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Return on Investment in Healthcare

Return on Investment in Healthcare

Professor William A. Hyman has a good article on ROI over at Hitech Answers…

“The usual meaning of Return on Investment (ROI) in purely financial transactions is how much money do you get back for the amount of money you put in. It is usually desirable for the amount returned to exceed the amount invested, thus achieving a positive ROI. In healthcare this concept requires modification because of who may receive the benefit and whether or not that benefit is monetary. Here our concern is usually investments in IT, although there are many other possibilities such as medical devices. In some hospital “investments” there can be an internal positive return arising from lower costs or higher income. For example, an early patient discharge may directly save the hospital money, especially when the care has a fixed reimbursement regardless of days-of-stay. Investments that increase through-put can also produce direct increases in income, provided the patient que can be kept filled. New services can also increase income which might or might not exceed the cost of providing those services.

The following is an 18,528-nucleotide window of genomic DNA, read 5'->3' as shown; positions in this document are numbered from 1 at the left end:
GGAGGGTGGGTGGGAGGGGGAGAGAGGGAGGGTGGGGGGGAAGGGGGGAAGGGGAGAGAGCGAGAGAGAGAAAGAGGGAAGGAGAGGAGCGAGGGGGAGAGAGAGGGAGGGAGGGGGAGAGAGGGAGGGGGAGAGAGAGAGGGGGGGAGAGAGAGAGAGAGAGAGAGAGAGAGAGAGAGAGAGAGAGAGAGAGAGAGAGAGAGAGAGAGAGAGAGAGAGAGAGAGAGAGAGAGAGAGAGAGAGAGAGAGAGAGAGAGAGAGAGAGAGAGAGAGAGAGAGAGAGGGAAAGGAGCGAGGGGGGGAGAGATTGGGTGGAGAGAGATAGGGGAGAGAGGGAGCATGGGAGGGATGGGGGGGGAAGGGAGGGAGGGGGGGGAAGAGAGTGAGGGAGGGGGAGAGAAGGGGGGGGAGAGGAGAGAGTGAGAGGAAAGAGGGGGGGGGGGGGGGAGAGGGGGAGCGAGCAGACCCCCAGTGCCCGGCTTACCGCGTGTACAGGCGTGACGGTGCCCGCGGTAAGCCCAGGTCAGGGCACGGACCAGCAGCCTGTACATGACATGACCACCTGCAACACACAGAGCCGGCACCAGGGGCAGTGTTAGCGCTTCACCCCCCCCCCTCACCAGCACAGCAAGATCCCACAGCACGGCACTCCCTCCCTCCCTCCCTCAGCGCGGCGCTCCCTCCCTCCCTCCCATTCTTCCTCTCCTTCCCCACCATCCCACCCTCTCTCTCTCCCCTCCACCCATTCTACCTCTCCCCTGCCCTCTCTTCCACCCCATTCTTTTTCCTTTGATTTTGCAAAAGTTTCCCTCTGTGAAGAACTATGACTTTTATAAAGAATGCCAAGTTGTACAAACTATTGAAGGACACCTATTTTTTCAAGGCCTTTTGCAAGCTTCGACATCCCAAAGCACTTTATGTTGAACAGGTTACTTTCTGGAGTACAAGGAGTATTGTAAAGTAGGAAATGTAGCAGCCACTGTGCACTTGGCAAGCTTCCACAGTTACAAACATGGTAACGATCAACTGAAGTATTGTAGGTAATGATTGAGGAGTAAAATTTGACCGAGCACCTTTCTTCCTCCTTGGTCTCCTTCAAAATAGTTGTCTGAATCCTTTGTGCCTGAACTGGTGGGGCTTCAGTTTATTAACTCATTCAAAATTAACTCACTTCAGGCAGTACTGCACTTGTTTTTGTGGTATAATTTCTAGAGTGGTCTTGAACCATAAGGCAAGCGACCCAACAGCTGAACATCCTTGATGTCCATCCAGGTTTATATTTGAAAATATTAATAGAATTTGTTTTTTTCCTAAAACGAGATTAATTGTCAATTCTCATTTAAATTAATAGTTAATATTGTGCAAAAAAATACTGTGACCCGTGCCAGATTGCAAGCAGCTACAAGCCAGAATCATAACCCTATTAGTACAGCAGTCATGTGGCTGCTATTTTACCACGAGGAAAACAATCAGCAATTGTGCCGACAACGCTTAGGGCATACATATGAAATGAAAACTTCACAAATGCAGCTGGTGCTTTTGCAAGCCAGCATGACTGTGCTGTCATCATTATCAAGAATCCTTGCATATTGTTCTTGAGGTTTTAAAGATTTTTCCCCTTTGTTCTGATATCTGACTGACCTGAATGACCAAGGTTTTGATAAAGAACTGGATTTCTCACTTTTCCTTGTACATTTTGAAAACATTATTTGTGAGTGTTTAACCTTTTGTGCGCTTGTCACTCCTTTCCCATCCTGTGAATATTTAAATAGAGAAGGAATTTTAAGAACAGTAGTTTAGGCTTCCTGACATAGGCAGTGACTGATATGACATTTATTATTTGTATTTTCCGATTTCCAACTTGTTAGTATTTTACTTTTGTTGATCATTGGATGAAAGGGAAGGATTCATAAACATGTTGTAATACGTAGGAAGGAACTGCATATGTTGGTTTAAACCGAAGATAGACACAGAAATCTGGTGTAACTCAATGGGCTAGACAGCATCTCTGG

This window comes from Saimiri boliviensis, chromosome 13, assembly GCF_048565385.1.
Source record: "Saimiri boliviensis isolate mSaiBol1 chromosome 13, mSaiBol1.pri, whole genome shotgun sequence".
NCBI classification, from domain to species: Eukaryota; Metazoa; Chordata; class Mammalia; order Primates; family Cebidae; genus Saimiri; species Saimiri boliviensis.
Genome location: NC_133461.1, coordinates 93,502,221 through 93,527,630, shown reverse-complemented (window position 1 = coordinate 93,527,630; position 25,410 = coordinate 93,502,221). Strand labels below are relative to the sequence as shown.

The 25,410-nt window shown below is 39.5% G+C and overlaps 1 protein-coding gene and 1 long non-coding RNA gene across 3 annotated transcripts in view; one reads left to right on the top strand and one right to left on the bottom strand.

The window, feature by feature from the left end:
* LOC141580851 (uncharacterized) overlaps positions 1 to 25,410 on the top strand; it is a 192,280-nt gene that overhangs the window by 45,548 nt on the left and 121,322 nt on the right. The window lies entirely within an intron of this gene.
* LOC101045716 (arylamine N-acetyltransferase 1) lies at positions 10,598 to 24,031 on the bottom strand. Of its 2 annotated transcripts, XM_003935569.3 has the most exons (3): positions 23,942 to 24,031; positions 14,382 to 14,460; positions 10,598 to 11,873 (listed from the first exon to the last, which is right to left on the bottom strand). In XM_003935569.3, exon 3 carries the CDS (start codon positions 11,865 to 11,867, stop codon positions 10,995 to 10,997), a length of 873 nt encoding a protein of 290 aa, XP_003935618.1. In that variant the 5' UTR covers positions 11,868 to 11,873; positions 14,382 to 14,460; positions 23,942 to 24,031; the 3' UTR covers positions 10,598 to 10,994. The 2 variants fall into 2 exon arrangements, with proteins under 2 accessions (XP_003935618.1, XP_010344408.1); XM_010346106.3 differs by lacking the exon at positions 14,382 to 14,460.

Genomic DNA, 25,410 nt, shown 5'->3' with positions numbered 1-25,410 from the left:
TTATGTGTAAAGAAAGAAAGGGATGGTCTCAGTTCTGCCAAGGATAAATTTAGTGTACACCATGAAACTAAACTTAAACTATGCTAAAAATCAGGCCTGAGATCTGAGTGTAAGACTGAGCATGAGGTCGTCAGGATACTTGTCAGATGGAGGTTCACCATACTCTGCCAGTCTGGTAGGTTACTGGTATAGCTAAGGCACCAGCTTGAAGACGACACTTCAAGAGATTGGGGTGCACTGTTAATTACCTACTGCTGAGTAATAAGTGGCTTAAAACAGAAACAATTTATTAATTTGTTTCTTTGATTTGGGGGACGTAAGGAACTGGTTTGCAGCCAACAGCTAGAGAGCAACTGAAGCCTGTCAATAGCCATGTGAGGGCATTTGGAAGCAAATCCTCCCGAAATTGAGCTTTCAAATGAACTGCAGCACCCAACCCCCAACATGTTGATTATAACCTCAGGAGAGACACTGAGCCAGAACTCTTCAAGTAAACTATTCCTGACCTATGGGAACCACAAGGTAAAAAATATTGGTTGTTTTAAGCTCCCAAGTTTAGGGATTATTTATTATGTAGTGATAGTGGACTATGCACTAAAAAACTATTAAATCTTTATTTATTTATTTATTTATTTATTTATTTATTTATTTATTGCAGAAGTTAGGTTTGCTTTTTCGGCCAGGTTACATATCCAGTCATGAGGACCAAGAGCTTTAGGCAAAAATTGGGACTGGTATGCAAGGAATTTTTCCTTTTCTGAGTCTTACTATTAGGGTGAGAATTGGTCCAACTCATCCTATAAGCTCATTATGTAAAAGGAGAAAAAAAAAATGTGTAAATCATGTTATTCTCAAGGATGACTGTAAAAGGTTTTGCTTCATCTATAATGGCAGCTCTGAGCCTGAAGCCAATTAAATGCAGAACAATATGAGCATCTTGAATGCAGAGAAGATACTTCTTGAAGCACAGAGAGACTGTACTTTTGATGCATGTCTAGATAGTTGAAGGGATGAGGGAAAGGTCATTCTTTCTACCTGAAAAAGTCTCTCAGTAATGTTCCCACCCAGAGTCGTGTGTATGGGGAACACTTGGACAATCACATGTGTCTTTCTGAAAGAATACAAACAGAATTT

This basic ROI concept can become complicated in at least two ways. One is when the person receiving the return is not the person who originally invested. In healthcare this can arise when the hospital invests in new IT and that IT results in patients being treated at lower cost. Depending on the reimbursement model that lower cost may accrue to either the hospital or the patient. If it is the hospital then the reduction in cost is a return on the IT investment. But if the savings is realized by the patient (or a third party such as an insurance company) then the hospital spent money and the patient or third party saved money. In non-medical commerce this would not be a directly positive ROI. However, in healthcare this may be considered as a positive net outcome in the non-fiscal sense, even though the hospital spent money that it didn’t directly get back. It is an irony of healthcare that the more you helped the patient the less likely they are to need your services again. There are few other businesses whose underlying conceptual goal is to keep the paying customers from coming back…”

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